Alaska House of Representatives works toward developing a majority
FAIRBANKS, Alaska (KTVF) - The Alaska House of Representatives continues to work toward organizing, after first convening on January 19th.
In order to discuss legislation and conduct the business of state, the legislative body must first appoint a Speaker of the House and establish a majority caucus. In order to have a majority, a caucus must contain 21 members of the 40-member House.
According to a press release from Alaska House Republicans, their caucus unanimously backed Republican District 2 Representative Steve Thompson as their nominee for Speaker of the House on February 5th. However, his nomination failed in a vote of 20 to 20.
On Thursday, the House appointed Josiah Patkotak as Pro Tempore Speaker of the House.
Adam Wool, Democratic Representative for District 5 said this is a step in the right direction. “We took a couple weeks to do that, but he got full support from the body, and that’s a good sign.”
According to Wool, the House currently has two caucuses, each with 20 members. “We’re at a 20-20, so one person, at least, has to move from one caucus to the other, or 21 people have to form a new caucus. However you want to look at it, we need 21 to appoint a speaker and to have a majority and to start our business.”
One current caucus is composed of 20 Republicans, with the other containing all of the House’s 15 Democrats, one Independent, and 3 Not-Affiliated Representatives, as well as 1 Republican, Louise Stutes.
Republican District 1 Representative Bart LeBon said he would like to see a caucus form that contains 24-25 members or more. “That’s a good workable majority. If you can get to 21, you could certainly form a majority caucus, it’s stronger if you can get a few more representatives.”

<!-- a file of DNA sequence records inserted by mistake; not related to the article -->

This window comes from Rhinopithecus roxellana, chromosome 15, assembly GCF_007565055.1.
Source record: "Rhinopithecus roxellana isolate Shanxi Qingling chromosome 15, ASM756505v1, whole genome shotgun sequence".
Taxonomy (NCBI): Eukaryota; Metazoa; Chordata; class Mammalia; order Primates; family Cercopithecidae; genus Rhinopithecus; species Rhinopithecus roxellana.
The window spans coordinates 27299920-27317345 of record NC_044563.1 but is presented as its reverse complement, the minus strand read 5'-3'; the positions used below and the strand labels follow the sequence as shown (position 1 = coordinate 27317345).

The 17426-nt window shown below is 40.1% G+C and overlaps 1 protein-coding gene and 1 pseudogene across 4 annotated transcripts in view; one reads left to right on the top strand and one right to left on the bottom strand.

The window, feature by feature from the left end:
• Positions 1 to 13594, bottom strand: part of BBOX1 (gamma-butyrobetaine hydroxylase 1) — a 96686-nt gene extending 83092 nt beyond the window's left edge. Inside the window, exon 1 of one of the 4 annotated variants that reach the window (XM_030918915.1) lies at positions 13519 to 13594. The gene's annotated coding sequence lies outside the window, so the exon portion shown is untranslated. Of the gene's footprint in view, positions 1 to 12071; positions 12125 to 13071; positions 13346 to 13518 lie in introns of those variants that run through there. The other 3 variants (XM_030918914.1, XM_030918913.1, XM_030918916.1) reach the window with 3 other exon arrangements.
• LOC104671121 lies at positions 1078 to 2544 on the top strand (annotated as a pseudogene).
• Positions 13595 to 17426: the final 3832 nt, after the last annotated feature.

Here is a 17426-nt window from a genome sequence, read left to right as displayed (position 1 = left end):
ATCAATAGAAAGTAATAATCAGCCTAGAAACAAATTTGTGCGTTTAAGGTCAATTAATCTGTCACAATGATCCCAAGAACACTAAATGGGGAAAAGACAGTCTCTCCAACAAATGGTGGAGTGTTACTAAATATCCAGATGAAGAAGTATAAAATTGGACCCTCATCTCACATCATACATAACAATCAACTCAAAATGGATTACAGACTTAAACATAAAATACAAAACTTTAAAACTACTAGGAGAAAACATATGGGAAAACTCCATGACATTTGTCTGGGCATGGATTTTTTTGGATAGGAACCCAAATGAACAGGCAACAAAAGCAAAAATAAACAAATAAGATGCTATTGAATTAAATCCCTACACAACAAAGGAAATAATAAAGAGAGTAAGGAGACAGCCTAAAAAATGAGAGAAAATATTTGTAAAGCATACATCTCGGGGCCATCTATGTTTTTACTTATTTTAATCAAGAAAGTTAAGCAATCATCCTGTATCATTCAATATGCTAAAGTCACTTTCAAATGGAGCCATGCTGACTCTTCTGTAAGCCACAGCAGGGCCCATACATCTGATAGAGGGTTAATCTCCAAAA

Wool explained that the 2018 House organization saw a delay as well. “Two years ago we were at a standoff for about a month,” he said.
“From what I’m told, this doesn’t happen every two years. Normally there’s a defined majority that has 21 or more votes, and a defined minority, and it’s sort of right after the election this organization happens, November 4th or 5th, and a lot of these committee assignments happen then.”
These impasses, according to Wool, end for a variety of reasons. “Ultimately, I think what it’s going to be is a combination of people getting frustrated with views, perhaps in their own group, that they can’t agree on things, and enticements from the other group.”
LeBon said that to bridge these divides, “You offer up leadership positions, or chairmanships of committees, in the hope that that entices 4 or 5 representatives to join your caucus, and each caucus, within their own internal workings, identifies which leadership positions and committee chairmanships they’re willing to share with members from the other caucus.”
Wool said that on February 15th, Governor Mike Dunleavy’s emergency declaration will expire, and Wool is in favor of extending it, at least for a period of time. “This has a lot of implications for healthcare providers, for COVID testing, COVID vaccines, a lot of the things that made those services available was due to the emergency declaration, so we really have to deal with that by February 15th.”
The lack of an organized majority is also preventing the House from discussing the budget. Wool said, “The Senate’s having finance hearings. They’re working on the business of the state, the reason that we’re down here. We can’t have meetings right now. We can’t have finance meetings. So there’s a lot of important issues coming before us this year, and we really need to get on it.”
LeBon said, “Every day we take to organize we lose another day of doing the people’s business, so we all have a sense of urgency. Time and pressure will settle this out. It did two years ago.” He added, “I remain optimistic that we’ll get it done sooner or later, and that we will find a way to organize because we must. We have no other alternative.”
The House is scheduled for its next floor session on Monday, February 8th.
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